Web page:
Customers looking for a top-notch touring sled from Arctic Cat have been drawn to the Pantera since 1990, and they still are today.
However, for nine years there was a gap in the Pantera lineage – but not in Arctic Cat’s dedication to touring. Far from it. When the Pantera name was dropped starting with model year 2006, Cat first went with the somewhat obvious name of Arctic Cat Touring for its top-of-the-line, liquid-cooled touring machines before opting for letters thereafter, and the TZ line was born in 2008. Despite the name changes, the company never wavered from its commitment to giving its two-passenger touring models the best combination of features.
For 2006 and ’07 Cat went with four-stroke touring models based on its 660cc four-stroke before seriously stepping up its game for 2008 with the TZ models in the newer Twin Spar chassis with the 1056cc Suzuki four-stroke, then went one step further for 2009 with turbocharged versions of that engine in the TZ1 Turbo Touring and Turbo Limited.
Reactions to the Twin Spar were notably mixed from Cat’s most aggressive customers – particularly in the trail performance class where the new sleds looked good and had improved fit and finish, but were heavier than the previous F chassis machines and didn’t handle quite as well.
In the touring class, however, increased weight is generally accepted as the price of doing business with a long machine made to carry multiple passengers, and while reviewers in the snowmobile community would often say “the Twin Spar sleds are Cat’s most comfortable chassis to date, but…” what came after the “but” was far more acceptable by couples who wanted to ride thousands of miles on wide trails, cruising in style and luxury.
That luxury came with a capital L, as Cat piled on the accessories, especially in the full-featured LXR series that featured adjustable ergonomics, heated driver and passenger seats, remote electric start, sizable soft-side storage bags and much more.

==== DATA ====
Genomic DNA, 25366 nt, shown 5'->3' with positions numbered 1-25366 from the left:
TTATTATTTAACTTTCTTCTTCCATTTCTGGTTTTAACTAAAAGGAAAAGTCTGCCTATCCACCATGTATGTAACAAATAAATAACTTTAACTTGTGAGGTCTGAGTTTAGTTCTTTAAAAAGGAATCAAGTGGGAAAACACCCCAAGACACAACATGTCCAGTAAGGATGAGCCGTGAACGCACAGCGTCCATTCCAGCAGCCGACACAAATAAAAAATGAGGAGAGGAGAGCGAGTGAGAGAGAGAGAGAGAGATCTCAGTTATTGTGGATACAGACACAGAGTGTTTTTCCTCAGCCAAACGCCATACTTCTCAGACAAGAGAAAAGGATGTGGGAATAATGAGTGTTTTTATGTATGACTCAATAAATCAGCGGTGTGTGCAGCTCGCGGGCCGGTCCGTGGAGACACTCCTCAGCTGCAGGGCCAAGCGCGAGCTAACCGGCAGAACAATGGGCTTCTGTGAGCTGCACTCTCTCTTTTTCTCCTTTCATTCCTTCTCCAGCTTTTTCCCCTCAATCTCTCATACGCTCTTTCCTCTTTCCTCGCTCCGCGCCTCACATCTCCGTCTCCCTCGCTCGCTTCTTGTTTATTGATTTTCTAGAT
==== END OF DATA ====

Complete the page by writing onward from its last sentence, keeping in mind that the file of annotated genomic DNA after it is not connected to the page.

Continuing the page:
To top it off, much like how some top luxury sedan automobiles are available with high-tech and high-output engine packages, a TZ could be ordered with the sport’s most high-output engine as a TZ1 Turbo. The boosted twin could create 177 hp at 7850 rpm, more than enough to put a driver and passenger into hyperspace in tandem. However, we suspect that – much like with people who now buy a BMW M5 (600 hp), a Mercedes AMG E63 S (603 hp) or Audi RS7 (605 hp) – not many people who ponied up the cash to buy a TZ1 Turbo treated their luxury touring bus with any level of disrespect. The power was there to impress, but the pride in ownership is what closed the deal.
That factor – plus the impressive longevity of the Twin Spar chassis and the 1056 Suzuki twin, whether turbocharged or not – make TZ1 and TZ1 Turbo models particularly interesting on the used market.
One dealership official with whom we spoke called the engine “flawless,” while another – Roger Hokanson at Grace Performance in Michigan – added the term “generally” before flawless, noting that one recurring problem that could crop up was that, when the engine would run low on coolant, the high temp sensor design wouldn’t send an alert to the driver and the engine could cook itself.
Both dealers stressed the importance of regular maintenance on the ACT Drive clutching system, which needed to be flushed and refilled at the end of every season or every 2,500 miles (whichever came first) to avoid more expensive repairs.
The TZ platform didn’t change a lot during its run – the biggest updates came in model year 2010, when Fox shocks, stiffer ski springs and off-set runners were added to improve the front end handling. After that, the 2011-14 models were nearly identical before the machines were replaced by the return of the Pantera name for model year 2015.
When eyeing one on the used market, both dealers said to check the usual stuff – bushing and bearings, suspension arms and the condition of the track.
“The twin spar chassis wasn’t popular with everybody, but it was a great touring chassis,” said Rich Rothmund of TA Motorsports in Wisconsin. “It was on the heavy side, but for the touring rider it was very stable.”